Monday’s Must Read List

Each week, I publish a list of interesting articles, essays and reports that may be of interest to the digital diplomacy community. This week- Twitter Nigeria: Users struggle to access site after government suspension (BBC News)Gaza conflict: Instagram changes algorithm after alleged bias (BBC News)Superspreaders of Malign and Subversive Information on COVID-19 (Rand)TikTok gave itself... Continue Reading →

How Chinese Ambassadors Use Twitter

In my 2019 book, The Digitalization of Public Diplomacy, I dedicated a chapter to Ambassadors’ use of Twitter. My assertion was that Ambassadors may be viewed by digital publics as trusted sources of information. This is because Ambassadors have privileged access to information, they have access to the highest echelons of power, they are viewed... Continue Reading →

Narrative Alignment as Public Diplomacy Evaluation

Despite the emergence of new technologies the task of evaluating public diplomacy activities remains a daunting one. While scholars and practitioners have offered numerous definitions for the term public diplomacy, they have yet to agree upon a method for measuring the impact of public diplomacy activities. Some have suggested that public diplomacy is a means... Continue Reading →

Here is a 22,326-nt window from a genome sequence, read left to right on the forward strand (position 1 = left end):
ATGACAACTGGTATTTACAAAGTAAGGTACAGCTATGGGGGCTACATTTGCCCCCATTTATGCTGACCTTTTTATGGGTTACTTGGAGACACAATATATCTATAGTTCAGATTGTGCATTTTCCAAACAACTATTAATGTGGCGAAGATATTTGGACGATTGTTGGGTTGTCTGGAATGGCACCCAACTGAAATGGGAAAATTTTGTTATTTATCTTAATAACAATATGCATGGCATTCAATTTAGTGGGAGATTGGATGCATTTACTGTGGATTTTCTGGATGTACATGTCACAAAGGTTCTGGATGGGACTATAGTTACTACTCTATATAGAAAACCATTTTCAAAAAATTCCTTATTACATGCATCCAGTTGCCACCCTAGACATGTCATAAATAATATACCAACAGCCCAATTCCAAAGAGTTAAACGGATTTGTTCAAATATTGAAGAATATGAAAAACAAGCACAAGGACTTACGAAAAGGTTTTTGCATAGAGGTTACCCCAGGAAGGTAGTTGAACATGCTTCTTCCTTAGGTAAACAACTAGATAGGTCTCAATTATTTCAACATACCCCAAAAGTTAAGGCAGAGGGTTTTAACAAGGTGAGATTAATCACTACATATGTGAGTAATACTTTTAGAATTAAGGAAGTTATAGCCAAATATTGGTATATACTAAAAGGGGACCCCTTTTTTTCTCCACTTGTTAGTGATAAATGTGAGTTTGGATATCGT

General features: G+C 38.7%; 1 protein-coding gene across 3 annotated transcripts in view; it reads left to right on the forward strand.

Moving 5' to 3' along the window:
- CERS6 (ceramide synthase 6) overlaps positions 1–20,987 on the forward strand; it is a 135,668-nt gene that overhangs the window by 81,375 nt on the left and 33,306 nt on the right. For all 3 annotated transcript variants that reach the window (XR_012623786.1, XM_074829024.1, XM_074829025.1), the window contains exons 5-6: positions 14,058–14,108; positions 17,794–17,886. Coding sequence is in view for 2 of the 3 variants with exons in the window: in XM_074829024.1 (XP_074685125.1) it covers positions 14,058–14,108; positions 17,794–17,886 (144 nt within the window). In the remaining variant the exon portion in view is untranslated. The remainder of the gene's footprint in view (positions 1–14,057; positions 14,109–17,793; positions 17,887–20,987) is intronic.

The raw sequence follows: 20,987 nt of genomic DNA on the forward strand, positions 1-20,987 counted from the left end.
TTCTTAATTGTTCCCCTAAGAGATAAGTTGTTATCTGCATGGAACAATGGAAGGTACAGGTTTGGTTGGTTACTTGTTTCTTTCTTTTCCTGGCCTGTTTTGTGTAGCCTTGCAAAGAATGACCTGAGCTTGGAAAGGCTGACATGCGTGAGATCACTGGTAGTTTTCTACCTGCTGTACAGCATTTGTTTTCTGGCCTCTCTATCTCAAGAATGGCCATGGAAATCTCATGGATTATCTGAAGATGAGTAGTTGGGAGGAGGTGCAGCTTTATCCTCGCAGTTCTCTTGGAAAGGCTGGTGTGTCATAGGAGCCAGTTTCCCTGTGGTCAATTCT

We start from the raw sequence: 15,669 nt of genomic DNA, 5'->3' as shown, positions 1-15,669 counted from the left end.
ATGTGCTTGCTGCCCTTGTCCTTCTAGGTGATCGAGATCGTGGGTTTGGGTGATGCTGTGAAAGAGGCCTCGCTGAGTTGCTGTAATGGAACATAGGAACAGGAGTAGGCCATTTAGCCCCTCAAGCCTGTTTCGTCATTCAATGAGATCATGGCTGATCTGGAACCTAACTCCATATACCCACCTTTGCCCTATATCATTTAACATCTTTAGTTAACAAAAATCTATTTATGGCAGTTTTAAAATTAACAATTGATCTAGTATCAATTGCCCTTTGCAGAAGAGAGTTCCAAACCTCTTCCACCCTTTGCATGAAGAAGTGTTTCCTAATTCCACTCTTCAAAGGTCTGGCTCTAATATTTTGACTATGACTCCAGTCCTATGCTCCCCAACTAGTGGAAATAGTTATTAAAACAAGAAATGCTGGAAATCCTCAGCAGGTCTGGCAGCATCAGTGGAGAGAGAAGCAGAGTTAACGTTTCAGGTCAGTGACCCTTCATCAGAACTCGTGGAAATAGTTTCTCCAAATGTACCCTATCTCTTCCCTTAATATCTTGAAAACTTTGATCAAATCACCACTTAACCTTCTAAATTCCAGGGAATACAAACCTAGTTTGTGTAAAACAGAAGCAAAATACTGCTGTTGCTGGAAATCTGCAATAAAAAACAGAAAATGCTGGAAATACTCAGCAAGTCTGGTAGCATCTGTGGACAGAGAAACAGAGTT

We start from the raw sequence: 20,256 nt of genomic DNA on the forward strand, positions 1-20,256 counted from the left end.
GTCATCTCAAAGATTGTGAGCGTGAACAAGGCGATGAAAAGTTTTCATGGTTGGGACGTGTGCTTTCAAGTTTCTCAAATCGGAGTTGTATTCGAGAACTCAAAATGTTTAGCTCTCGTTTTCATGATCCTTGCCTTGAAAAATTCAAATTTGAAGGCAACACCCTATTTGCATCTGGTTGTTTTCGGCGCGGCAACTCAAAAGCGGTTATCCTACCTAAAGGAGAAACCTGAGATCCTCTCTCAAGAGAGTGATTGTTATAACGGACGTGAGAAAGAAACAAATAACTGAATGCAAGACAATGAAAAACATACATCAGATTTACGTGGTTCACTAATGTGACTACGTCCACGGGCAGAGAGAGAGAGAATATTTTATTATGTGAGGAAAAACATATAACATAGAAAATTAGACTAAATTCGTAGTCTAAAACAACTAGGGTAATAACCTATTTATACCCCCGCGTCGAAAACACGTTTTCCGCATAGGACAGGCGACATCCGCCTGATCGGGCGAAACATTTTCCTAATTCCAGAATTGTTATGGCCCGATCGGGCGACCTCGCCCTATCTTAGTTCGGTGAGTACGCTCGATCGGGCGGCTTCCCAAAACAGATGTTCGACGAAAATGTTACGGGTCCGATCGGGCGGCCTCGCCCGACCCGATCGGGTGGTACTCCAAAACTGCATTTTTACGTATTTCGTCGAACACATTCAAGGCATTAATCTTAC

Palestine’s Online Line of Defence

As the violence between Israel and Palestine continued to escalate over the past week, both parties took to social media in order to offer their narrative of events. Last week I explored Israel’s official narrative by analysing tweets published by Israel’s MFA. What struck me most was the fact that Israel’s narrative seems to completely... Continue Reading →

Real Time Diplomacy?

Philip Seib argues that the advent of social media and social networking sites have brought about a new form of diplomacy, one that must contends with global events taking place in real time. In an age when a single video documenting the brutal oppression of a demonstration circles the globe within hours, foreign ministries are... Continue Reading →

Nation Branding In Times of Crisis

The underlying assumption of nation branding is that countries have images, whether they manage them or not. Moreover, some believe that national images serve as stereotypes as they enable people to make sense of the world around them. Viewing national images as stereotypes leads to the conclusion that altering a nation's image is a prolonged... Continue Reading →

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